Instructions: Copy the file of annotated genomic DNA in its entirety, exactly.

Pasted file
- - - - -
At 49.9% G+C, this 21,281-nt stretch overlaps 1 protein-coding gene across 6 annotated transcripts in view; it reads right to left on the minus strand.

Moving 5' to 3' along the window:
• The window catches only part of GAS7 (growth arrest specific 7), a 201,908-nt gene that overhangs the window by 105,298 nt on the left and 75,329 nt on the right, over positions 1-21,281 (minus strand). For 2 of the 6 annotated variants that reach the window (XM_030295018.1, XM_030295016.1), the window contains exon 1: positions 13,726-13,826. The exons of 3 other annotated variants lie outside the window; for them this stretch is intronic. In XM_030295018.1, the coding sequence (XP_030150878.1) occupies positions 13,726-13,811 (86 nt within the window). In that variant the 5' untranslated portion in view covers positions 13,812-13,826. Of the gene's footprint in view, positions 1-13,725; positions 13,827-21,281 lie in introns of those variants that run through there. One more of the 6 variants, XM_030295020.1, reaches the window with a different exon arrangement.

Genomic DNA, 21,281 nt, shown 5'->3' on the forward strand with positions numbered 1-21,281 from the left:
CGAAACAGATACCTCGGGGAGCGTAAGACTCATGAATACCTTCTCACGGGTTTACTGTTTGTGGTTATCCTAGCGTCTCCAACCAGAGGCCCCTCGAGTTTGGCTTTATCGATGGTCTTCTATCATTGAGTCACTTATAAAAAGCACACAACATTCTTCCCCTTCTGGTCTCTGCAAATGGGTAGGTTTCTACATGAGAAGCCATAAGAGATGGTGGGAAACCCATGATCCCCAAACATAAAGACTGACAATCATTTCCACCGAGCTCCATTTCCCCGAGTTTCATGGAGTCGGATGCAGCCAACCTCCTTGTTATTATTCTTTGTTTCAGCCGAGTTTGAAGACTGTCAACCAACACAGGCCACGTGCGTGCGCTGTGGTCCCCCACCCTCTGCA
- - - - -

At 49.9% G+C, this 21,281-nt stretch overlaps 1 protein-coding gene across 6 annotated transcripts in view; it reads right to left on the minus strand.

Moving 5' to 3' along the window:
• The window catches only part of GAS7 (growth arrest specific 7), a 201,908-nt gene that overhangs the window by 105,298 nt on the left and 75,329 nt on the right, over positions 1-21,281 (minus strand). For 2 of the 6 annotated variants that reach the window (XM_030295018.1, XM_030295016.1), the window contains exon 1: positions 13,726-13,826. The exons of 3 other annotated variants lie outside the window; for them this stretch is intronic. In XM_030295018.1, the coding sequence (XP_030150878.1) occupies positions 13,726-13,811 (86 nt within the window). In that variant the 5' untranslated portion in view covers positions 13,812-13,826. Of the gene's footprint in view, positions 1-13,725; positions 13,827-21,281 lie in introns of those variants that run through there. One more of the 6 variants, XM_030295020.1, reaches the window with a different exon arrangement.

Genomic DNA, 21,281 nt, shown 5'->3' on the forward strand with positions numbered 1-21,281 from the left:
CGAAACAGATACCTCGGGGAGCGTAAGACTCATGAATACCTTCTCACGGGTTTACTGTTTGTGGTTATCCTAGCGTCTCCAACCAGAGGCCCCTCGAGTTTGGCTTTATCGATGGTCTTCTATCATTGAGTCACTTATAAAAAGCACACAACATTCTTCCCCTTCTGGTCTCTGCAAATGGGTAGGTTTCTACATGAGAAGCCATAAGAGATGGTGGGAAACCCATGATCCCCAAACATAAAGACTGACAATCATTTCCACCGAGCTCCATTTCCCCGAGTTTCATGGAGTCGGATGCAGCCAACCTCCTTGTTATTATTCTTTGTTTCAGCCGAGTTTGAAGACTGTCAACCAACACAGGCCACGTGCGTGCGCTGTGGTCCCCCACCCTCTGCA